Earlier this week, the U.S. State Department issued a global travel alert announcing the threat for terrorist attacks on Westerners and warning U.S. citizens to take precautions while traveling.
The travel alert expires on August 31, 2013, and nearly the moment it was issued, many U.S. travelers were scrambling to check their travel insurance policies and understand the terms under which they might be able to cancel their travel plans – and get a refund – or travel anyway and be sure their emergency medical care will be covered.
Letâ€™s review how this latest global travel alert affects your travel insurance coverage.
A Terrorist Act (by definition) May Not Be What You Think
Travel insurance doesnâ€™t always apply to emergency situations the way many travelers expect it to – especially in cases of terrorism, or political and civil unrest that causes instability in certain regions of the world. Specifically, a terrorist incident is not the same as political or civil disorder or riots.
Understanding how your travel insurance plan defines a terrorist act is critical to understanding your coverage.
See your travel insurance planâ€™s definition of terrorist act – here is an example copied from the plan description document for TravelExâ€™s Select plan:
Some travel insurance plans – like Seven Cornerâ€™s Round Trip Choice plan – define a terrorist incident like this:
Terrorist Incident: means an incident deemed a terrorist act by the United States Government that causes property damage or Loss of life.
Essentially, the coverage in the plan isnâ€™t in effect unless the U.S. government deems it a terrorist act. So, just because youâ€™d define it as an act of terrorism doesnâ€™t mean your travel insurance provider does.
Changing Your Mind is Not a Covered Reason to Cancel
Most travel insurance policies do not cover trip cancellations in response to a travel alert or travel warning – the terrorist action actually has to occur for the coverage to kick in. For those plans that do include cancellation coverage for terrorist actions, the following rules generally apply:
The travel alert must be issued after your planâ€™s effective date (meaning you canâ€™t buy travel insurance now because the threat is already a known event).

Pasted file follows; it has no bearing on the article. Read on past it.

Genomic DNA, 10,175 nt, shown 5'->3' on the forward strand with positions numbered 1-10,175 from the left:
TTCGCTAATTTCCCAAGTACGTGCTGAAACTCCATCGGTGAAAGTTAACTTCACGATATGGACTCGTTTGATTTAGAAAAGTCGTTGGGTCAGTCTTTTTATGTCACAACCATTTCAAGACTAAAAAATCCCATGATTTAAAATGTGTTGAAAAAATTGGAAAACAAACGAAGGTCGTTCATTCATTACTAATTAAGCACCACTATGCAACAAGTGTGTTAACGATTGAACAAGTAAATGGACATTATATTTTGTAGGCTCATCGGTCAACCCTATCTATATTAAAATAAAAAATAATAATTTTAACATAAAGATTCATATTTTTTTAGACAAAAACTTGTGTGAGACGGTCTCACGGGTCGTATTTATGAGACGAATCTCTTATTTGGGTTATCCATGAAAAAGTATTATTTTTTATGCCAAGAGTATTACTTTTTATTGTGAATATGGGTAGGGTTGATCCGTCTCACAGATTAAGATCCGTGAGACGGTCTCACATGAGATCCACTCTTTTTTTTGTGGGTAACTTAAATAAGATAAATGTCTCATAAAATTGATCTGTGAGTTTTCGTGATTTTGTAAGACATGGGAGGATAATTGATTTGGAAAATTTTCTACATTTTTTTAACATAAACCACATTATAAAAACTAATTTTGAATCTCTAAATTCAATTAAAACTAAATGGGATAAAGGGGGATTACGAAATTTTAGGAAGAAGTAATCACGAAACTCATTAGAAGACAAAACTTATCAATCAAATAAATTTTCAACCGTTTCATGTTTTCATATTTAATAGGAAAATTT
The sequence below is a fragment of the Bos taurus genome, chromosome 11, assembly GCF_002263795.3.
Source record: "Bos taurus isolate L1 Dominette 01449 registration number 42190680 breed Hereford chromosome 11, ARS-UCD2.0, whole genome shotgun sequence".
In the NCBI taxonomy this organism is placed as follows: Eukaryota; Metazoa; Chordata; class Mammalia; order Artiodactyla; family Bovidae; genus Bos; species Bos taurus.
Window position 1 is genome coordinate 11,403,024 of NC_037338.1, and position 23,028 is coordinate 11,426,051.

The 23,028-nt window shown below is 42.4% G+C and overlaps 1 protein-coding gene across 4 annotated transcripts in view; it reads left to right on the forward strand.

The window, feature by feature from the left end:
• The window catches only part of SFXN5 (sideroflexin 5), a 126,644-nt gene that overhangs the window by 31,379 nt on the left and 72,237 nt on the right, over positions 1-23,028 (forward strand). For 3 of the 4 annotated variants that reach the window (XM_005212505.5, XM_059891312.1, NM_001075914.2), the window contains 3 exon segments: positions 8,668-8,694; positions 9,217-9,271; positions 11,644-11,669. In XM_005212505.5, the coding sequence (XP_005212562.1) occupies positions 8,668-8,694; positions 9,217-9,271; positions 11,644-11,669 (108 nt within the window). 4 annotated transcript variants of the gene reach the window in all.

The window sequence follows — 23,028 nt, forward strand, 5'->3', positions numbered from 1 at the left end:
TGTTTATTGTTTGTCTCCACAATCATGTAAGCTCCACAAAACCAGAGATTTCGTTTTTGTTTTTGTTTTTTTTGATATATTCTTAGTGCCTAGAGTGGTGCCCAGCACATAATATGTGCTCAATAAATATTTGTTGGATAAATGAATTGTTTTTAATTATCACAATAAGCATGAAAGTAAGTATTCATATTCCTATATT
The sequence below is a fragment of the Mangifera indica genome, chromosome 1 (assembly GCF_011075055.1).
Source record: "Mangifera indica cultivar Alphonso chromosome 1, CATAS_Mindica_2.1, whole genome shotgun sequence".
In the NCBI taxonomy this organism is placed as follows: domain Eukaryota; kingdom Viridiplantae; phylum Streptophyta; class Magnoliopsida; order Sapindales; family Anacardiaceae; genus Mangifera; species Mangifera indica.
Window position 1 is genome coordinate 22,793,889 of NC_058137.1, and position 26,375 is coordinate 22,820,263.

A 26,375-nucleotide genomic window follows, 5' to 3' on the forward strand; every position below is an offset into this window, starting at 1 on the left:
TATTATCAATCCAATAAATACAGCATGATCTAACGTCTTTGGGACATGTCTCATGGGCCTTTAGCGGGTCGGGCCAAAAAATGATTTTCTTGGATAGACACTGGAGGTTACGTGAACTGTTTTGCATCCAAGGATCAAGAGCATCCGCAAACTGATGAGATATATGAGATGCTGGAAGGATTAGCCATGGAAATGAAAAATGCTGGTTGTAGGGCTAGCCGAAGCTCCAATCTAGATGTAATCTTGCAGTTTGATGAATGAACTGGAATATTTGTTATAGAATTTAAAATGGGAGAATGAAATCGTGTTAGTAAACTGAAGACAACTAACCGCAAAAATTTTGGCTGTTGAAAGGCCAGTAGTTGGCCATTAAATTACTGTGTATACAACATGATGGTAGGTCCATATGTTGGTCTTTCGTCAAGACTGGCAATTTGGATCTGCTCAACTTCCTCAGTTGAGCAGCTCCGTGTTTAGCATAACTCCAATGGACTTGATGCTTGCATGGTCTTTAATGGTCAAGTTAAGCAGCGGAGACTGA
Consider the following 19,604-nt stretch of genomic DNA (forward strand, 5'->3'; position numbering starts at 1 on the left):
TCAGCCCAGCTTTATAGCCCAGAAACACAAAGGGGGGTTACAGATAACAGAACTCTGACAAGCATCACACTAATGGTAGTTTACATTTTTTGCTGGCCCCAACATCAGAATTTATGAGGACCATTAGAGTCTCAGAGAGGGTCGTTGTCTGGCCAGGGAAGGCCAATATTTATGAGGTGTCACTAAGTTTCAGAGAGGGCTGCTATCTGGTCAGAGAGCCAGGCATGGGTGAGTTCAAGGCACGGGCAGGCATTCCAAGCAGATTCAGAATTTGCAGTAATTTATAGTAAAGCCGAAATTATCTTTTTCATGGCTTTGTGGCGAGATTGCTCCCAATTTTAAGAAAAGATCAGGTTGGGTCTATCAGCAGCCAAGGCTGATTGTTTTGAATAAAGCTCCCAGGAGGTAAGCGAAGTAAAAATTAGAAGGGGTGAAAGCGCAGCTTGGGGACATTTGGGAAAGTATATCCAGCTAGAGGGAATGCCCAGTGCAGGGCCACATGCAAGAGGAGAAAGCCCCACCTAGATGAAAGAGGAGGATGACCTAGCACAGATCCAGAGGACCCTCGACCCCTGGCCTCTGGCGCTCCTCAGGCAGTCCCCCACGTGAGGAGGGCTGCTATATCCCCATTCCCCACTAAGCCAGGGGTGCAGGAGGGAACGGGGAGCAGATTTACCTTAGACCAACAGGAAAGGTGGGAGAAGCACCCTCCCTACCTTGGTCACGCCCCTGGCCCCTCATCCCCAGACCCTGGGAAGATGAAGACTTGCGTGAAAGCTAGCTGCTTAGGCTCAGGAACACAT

The terrorist incident must occur after your planâ€™s effective date and within a certain number of miles of your travel destination.
The terrorist incident must occur within a certain number of days (usually 15-30) of your scheduled departure date.
The same city must not have already experienced a terrorist incident within ninety days prior to the incident that is causing you to cancel your trip.
Those travelers with trips scheduled after the August 31, 2013 expiration of the global travel alert can get coverage for their trip, but remember that buying your plan soon after your first trip deposit is always recommended.
Travelers who purchased a travel plan with â€˜cancel for any reasonâ€™ coverage can cancel their travel plans no later than 48 hours prior to their departure. â€˜Cancel for any reasonâ€™ coverage is the only coverage that allows a traveler to cancel for any reason at all and get 50-100% of their money back.
See more about terrorism as a covered reason to cancel your trip and a list of policies with that type of coverage.
Benefits May Not Be Payable for Certain Types of Terrorist Incidents
Travel insurance providers limit their losses for some events using exclusions, which are clearly defined in your travel insurance plan. For example, most travel insurance plans specifically exclude any coverage for sickness, injuries, or other losses due to war, attacks using weapons of mass destruction, nuclear, chemical, biological or other warfare – regardless of who commits the act or whether war has been declared or not.
This means that if a terrorist decides to unleash a nuclear attack where you are intending to travel or are already traveling, your cancellation, your emergency medical treatment, your evacuations, etc. will not be covered by your travel insurance plan – even if it’s defined as a terrorist action simply because of the type of incident.
If Youâ€™re Traveling Soon and Have Travel Insurance
This particular global alert was issued on August 2, 2013 and expires on August 31, 2013.Â If you are traveling within this travel alertâ€™s time frame, especially if you are traveling to one of the areas listed in the global travel alert, which are: North Africa, the Middle East, and the Arabian Peninsula, youâ€™ll want to do the following:
See if you purchased â€˜cancel for any reasonâ€™. If you decide not to go, youâ€™ll need to cancel your trip no later than 48 hours prior to departure.
Check your planâ€™s exclusions section to see how your cancellation, trip interruption, emergency medical, and evacuation will be covered in the event of a terrorist attack.
Check your planâ€™s coverage for political evacuation. In some cases this coverage will provide for your evacuation in the event of government or social upheaval in a foreign country. Remember that the event must occur for the coverage to be available.
If an event does occur within the travel alertâ€™s time frame and youâ€™re traveling, know that extra costs due to travel delays may be covered if the carriers stop all travel for a certain number of hours.
Summing It Up
The issuance of a travel alert or travel warning associated with an increased threat of terrorist attacks does not automatically trigger benefits under your travel insurance policies. Travelers who are concerned about taking their trips in light of the increased threat must have purchased their insurance prior to the alert being issued.
Travelers with plans to travel after the expiration of this latest alert should purchase their travel insurance early – soon after their initial trip deposit date – and consider getting â€˜cancel for any reasonâ€™ protection in case other alerts are issued and they decide to cancel.